Royal Navy officer; Born September 27, 1922; Died December 4, 2007.

Rear-Admiral Stanley McArdle, who has died aged 85, made his name when he plunged into the Irish Sea to help save survivors from the stricken Stranraer-Larne car ferry Princess Victoria in 1953.

His ship, the destroyer Contest, was at Rothesay when it picked up a distress signal. The ferry's stern doors had been ripped open by a storm, and water had flooded the car deck. One boat filled with women and children had been lowered, only to capsize and spill its occupants into the raging sea.

When Contest arrived the ferry had already sunk, but McArdle and Chief Petty Officer Wilfred Warren managed to pluck several survivors to safety. A total of 128 people died, but 34 passengers and 10 crew members were rescued. McArdle and Warren were awarded the George Medal.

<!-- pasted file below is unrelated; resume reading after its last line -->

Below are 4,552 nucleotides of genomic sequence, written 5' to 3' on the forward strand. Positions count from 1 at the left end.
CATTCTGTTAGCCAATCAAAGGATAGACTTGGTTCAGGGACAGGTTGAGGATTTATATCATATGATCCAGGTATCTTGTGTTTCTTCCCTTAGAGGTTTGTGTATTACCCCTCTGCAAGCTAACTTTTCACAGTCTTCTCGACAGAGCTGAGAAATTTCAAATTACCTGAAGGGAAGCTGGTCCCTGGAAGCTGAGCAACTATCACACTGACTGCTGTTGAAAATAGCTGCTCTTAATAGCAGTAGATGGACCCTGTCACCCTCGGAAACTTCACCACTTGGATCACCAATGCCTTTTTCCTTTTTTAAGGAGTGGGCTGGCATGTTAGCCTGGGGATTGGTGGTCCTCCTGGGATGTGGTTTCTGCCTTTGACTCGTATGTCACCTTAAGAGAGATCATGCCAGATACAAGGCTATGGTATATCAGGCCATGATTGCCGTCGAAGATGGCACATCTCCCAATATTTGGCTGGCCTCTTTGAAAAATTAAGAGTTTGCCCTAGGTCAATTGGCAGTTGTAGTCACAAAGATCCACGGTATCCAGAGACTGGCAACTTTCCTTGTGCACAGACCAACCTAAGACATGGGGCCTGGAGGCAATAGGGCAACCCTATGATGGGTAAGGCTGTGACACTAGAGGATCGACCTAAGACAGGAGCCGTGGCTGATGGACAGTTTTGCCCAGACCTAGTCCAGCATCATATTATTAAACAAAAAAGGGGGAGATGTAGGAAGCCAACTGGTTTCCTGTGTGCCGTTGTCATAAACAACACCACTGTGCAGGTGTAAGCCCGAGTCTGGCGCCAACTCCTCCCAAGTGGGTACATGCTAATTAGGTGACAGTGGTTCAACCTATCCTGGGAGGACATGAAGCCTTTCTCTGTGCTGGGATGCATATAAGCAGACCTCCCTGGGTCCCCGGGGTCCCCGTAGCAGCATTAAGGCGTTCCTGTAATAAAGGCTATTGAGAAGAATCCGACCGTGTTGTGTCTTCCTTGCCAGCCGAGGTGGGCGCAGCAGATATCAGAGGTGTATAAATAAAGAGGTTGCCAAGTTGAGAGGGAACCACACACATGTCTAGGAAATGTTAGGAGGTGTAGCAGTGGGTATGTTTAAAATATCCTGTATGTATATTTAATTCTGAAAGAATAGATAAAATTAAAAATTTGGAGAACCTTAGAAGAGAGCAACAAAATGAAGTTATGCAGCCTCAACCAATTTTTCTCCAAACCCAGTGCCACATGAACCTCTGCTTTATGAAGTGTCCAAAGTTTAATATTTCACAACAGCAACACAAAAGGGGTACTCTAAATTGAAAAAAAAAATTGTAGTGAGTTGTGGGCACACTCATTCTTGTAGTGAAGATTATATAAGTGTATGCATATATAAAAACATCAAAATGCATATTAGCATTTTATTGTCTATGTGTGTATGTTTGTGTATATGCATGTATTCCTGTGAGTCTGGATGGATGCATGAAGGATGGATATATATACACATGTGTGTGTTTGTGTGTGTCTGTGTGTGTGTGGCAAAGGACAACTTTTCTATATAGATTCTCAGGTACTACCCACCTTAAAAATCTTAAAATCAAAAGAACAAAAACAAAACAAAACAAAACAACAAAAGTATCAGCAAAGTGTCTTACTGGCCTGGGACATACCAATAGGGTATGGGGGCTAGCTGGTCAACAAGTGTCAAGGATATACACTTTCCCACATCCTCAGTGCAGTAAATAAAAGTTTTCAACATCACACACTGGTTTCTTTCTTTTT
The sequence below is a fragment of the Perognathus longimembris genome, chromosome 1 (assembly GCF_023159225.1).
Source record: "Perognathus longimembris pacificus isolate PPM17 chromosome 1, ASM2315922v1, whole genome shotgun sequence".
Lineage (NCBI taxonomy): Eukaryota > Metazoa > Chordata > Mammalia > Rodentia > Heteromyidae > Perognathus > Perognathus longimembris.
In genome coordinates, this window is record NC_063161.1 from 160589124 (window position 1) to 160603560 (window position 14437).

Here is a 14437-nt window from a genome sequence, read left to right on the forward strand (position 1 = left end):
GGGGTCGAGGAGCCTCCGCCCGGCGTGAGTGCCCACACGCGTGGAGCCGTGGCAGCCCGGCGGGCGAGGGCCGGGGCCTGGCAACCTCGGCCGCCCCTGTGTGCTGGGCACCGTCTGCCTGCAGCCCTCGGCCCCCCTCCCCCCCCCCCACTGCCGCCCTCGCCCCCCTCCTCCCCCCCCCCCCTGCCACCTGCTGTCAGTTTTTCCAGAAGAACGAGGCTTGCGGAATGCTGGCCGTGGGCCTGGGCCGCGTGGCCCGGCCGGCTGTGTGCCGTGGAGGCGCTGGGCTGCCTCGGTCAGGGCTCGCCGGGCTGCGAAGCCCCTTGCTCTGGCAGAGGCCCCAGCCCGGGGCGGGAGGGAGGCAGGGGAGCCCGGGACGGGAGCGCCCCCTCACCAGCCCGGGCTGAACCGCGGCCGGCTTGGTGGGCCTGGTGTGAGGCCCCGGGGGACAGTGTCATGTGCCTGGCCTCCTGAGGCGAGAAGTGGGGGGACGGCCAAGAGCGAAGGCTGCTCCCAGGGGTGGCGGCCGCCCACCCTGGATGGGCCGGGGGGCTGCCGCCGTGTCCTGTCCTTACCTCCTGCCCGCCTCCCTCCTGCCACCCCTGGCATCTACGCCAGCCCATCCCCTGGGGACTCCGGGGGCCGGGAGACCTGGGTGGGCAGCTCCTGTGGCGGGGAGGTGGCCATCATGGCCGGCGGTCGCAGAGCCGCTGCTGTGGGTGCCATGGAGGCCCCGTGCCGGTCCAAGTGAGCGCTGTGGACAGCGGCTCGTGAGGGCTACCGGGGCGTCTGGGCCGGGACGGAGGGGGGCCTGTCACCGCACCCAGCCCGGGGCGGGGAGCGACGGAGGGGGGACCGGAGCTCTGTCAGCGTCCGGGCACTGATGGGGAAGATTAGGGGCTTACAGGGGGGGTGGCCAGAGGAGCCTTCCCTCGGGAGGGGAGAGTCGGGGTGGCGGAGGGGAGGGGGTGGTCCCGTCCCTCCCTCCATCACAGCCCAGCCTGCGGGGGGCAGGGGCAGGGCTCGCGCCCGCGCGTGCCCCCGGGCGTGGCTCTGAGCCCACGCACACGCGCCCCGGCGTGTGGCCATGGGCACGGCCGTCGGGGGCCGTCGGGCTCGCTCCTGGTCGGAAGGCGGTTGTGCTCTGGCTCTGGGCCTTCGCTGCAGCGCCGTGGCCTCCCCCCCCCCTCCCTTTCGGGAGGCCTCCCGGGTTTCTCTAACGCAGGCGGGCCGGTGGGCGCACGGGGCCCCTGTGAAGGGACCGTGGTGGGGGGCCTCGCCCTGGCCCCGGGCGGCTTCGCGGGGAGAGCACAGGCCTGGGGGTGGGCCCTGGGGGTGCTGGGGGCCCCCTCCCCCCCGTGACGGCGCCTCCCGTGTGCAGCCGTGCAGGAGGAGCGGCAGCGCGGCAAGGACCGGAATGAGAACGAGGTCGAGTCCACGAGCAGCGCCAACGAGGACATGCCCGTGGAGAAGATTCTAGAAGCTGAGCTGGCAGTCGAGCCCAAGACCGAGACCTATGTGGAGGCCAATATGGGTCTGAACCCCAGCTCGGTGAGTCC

McArdle was born at Lochmaben, Dumfriesshire, the son of a Royal Marines colour sergeant. He joined HMS St Vincent at Gosport in 1938 as a boy seaman and saw service as a torpedoman throughout the war. He trained the naval guard for King George VI's funeral in 1952.

In 1970 he was CO of the guided missile destroyer Glamorgan, and as Flag Officer Portsmouth and Port Admiral (1973-75) his talent for man-management served the Navy well in the sensitive labour relations of royal dockyards.

In retirement he was a JP and a governor of Godolphin School, Salisbury. He married Joyce Cummins during the war, and then Jennifer Goddard, who survives him with their daughter.